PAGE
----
Jessamyn Stanley Found Body Acceptance Through Yoga and Can Help You Do the Same

Jessamyn Stanley is an icon for curvy yogis everywhere, and talks about her body image ahead of the release of her new book, Every Body Yoga

Photo: Lydia Hudgens

Jessamyn Stanley is an icon for curvy yogis everywhere, but she wasn’t always so comfortable in her body.

The yoga instructor struggled to accept her shape for most of her life, an experience she documents in her new book, Every Body Yoga, out Tuesday. She hopes her story will help others to find body confidence through their own practice.

“I definitely had some pretty severe body image issues, but I wouldn’t say that they were any more severe than the average cisgender female who grows up in America,” Stanley, 29, tells PEOPLE. “But I think it helped to grow up in a family of curvy black women and see that as a source of power. Even when I was succumbing to the idea of the late-1990s image of teen beauty and I didn’t fit that at all, even with that I was still able to hold on to the idea that my mom and grandma and aunts look like me, and it’s okay.”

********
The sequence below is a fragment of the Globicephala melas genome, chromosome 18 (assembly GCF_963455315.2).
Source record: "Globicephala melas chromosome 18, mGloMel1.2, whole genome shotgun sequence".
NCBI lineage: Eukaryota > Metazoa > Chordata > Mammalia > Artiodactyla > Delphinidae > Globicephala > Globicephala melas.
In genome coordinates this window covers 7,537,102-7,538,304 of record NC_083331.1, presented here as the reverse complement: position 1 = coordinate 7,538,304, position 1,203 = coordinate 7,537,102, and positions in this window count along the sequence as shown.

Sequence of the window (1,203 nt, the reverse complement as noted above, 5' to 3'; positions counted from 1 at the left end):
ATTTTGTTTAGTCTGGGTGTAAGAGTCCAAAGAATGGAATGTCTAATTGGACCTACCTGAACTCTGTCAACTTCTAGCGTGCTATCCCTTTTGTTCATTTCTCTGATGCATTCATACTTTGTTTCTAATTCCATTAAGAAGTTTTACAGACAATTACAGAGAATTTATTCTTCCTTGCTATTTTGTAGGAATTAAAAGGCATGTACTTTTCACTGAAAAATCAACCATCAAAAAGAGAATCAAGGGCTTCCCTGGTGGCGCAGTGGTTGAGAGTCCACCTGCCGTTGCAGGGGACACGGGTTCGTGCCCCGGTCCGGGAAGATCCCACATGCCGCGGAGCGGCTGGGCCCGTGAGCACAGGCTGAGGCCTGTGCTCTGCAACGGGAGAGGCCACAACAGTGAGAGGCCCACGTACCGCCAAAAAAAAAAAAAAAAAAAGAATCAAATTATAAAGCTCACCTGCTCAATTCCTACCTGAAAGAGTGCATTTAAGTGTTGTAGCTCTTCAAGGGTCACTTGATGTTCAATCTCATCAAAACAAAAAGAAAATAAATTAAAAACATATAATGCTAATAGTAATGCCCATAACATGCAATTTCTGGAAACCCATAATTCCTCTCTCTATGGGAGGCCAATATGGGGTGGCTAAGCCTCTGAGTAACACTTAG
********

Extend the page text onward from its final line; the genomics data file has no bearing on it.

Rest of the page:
Yoga helped, too. As a college student, Stanley was going through a dark period of depression when a classmate pushed her to try the practice.

“When I first started practicing yoga I was still buried under a bad body image,” she says. “When I started to photograph my practice, in the moment I would be like, ‘Wow, yoga’s so great, my body is amazing,’ and then I would look at the photos and be like, ‘Ugh, I’m so fat, my arms are so big,’ and I would just be so down on myself.”

Over time, Stanley — who runs an Instagram account with photos of her yoga moves — started to find her confidence.

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“I always have to remind myself is that the only thing that matters is how I feel about myself,” she says. “I think we’re all forever on a journey, and I’ll always be in recovery from being a body shamer myself.”

Stanley says the process of writing the book was therapeutic. “Looking at my life, I was like, what do I think is really why I started to practice yoga, and what led here,” she says. “It was beautiful to see that I was able to let it come up naturally and not be afraid of it. I also realized that so many of my experiences are much more universal than I initially considered. I looked back and was like, ‘Whoa. This is every person’s story.’ ”

She hopes to help others by sharing her story — and by giving people a clear and simple way to start their own practice.

“So many people are constantly asking me — I got an email yesterday — how to start practicing yoga. It’s such a multifaceted answer,” Stanley says. “Someone needed to write, in plain English, for the 21st century layperson, what yoga is, how you can start practicing, and that is this book.”

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